A huge rainbow flag rippled down the Idaho State Capitol steps, and the celebratory atmosphere was heightened by music by Pink and Queen flowed freely into the ether as approximately 100 people gathered at the Capitol to celebrate the Supreme Court rule on marriage equality in the United States.
The music was courtesy of Lisa Perry, who had made the playlist on Spotify for the Pride festival last weekend, but she had no idea she'd be using the same playlist again so soon.
"I had a feeling the Supreme Court would rule in our favor, and here we are," Perry said.
Idaho's ban on same-sex marriage was overturned
in October 2014. After the Supreme Court ruled June 26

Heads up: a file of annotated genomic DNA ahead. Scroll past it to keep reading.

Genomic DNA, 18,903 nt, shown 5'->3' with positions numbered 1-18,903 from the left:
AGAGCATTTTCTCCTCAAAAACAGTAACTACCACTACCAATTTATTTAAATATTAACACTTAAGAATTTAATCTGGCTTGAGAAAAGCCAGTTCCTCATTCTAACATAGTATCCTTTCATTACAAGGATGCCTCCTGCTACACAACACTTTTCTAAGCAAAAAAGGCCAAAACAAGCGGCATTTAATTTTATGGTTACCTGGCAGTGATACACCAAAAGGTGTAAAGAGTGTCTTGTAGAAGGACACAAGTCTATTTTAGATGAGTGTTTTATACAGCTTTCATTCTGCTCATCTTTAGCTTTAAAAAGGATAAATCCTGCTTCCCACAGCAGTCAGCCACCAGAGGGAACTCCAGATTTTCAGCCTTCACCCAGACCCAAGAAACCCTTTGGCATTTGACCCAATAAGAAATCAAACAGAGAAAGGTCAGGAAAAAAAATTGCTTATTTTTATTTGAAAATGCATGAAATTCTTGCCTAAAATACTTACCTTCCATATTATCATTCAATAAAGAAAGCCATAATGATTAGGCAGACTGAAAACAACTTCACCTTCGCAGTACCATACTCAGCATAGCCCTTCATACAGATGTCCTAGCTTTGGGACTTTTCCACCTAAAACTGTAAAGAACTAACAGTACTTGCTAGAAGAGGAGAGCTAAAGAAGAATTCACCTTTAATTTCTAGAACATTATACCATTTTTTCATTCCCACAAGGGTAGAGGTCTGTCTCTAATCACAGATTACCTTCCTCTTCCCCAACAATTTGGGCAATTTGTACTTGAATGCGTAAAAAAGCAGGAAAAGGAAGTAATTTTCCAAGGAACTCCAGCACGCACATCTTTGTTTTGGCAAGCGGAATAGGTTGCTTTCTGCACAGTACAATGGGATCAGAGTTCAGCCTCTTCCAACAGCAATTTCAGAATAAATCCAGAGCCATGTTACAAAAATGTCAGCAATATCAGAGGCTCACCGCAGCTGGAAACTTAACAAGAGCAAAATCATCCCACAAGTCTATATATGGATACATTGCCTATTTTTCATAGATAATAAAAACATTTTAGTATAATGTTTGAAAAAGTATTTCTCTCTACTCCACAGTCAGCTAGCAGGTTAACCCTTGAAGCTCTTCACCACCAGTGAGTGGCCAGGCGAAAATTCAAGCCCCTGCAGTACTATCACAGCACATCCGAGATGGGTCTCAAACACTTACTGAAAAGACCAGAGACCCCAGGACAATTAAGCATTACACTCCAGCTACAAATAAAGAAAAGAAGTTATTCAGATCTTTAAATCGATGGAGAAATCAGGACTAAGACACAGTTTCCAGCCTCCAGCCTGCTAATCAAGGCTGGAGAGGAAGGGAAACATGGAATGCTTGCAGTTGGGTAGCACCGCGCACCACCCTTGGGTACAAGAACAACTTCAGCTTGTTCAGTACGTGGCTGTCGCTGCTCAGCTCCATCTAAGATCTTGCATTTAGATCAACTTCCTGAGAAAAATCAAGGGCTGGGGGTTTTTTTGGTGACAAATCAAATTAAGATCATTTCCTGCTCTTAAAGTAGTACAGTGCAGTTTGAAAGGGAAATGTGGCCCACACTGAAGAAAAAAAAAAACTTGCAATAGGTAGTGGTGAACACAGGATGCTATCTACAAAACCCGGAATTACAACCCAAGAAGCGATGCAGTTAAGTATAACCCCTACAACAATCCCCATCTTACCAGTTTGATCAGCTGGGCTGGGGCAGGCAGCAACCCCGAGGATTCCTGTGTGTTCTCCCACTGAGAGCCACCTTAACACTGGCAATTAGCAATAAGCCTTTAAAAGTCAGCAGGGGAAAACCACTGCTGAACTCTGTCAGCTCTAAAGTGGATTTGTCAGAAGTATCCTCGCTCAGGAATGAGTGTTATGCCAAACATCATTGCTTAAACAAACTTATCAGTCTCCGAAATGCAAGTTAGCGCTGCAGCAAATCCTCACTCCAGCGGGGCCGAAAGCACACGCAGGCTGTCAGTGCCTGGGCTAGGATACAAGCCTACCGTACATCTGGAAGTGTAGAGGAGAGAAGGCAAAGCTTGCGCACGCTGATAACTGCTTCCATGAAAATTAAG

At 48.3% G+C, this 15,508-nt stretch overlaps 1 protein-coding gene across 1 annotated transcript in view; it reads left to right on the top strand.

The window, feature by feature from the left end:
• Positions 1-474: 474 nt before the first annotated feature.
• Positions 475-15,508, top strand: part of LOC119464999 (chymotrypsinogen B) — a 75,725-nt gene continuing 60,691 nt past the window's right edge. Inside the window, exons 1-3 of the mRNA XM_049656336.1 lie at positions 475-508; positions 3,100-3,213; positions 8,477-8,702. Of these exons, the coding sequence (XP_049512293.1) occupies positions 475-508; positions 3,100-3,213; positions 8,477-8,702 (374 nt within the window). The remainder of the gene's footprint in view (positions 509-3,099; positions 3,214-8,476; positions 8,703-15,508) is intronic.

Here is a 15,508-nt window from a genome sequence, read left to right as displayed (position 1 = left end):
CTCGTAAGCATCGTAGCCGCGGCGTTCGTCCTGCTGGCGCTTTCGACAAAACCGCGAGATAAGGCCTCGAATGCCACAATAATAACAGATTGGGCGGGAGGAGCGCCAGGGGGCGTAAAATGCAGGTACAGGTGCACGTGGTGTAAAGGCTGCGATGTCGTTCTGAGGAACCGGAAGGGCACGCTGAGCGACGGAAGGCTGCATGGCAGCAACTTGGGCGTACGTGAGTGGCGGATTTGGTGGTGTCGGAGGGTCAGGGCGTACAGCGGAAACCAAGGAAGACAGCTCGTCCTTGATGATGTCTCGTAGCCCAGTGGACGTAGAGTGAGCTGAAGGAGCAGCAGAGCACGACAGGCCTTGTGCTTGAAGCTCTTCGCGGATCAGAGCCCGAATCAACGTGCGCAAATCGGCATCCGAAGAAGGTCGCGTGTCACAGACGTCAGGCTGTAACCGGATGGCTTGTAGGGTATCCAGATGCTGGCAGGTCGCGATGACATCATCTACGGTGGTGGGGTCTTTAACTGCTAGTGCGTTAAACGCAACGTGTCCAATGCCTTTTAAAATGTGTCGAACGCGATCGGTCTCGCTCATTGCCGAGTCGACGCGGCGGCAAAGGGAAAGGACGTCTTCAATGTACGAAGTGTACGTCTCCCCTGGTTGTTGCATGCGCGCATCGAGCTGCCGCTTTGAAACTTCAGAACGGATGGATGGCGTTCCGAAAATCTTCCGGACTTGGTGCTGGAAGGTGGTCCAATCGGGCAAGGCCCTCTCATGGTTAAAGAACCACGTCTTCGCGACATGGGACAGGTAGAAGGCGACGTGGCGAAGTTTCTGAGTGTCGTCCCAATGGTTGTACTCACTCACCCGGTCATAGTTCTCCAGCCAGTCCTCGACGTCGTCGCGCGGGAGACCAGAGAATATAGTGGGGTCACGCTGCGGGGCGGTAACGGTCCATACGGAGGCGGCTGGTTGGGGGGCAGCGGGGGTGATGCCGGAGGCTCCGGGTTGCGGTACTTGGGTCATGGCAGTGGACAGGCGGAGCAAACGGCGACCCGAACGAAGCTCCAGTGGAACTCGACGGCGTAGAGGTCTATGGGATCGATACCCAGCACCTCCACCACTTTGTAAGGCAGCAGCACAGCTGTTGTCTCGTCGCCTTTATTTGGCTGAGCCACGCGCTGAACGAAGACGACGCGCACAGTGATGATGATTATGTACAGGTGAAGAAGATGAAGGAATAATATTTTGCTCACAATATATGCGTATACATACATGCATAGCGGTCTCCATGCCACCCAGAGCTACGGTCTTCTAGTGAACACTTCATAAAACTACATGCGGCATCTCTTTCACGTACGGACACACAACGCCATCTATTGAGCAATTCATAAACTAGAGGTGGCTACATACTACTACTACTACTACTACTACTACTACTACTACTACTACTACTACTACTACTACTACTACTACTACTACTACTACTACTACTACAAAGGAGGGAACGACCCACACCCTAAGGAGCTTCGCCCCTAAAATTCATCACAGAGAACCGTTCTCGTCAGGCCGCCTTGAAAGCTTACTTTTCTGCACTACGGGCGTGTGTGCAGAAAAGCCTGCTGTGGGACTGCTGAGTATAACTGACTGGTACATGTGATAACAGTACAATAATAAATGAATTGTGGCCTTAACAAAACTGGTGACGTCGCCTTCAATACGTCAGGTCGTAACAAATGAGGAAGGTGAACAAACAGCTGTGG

that any two consenting adult American citizens may marry, "same-sex marriage" is now, simply, "marriage."
"This means our country got a little nicer," said Evangeline Beechler on the Capitol steps. "It's 'marriage' now."
While the sweeping Supreme Court ruling struck down barriers to LGBT rights across the country, there are those who say the Gem State still has work to do when it comes to equality for its LGBT citizens. Idaho has yet to enact statewide protections against discrimination based on gender identification and sexual orientation. For many like Chelsea Gaona-Lincoln, who works with the Add the Words movement that has sought to add "gender identity" and "sexual orientation" to the state's 1960s-era human rights law, June 26 was still a day for jubilation.
"We're celebrating with everybody. It's an extension of all the work we've been doing," she said.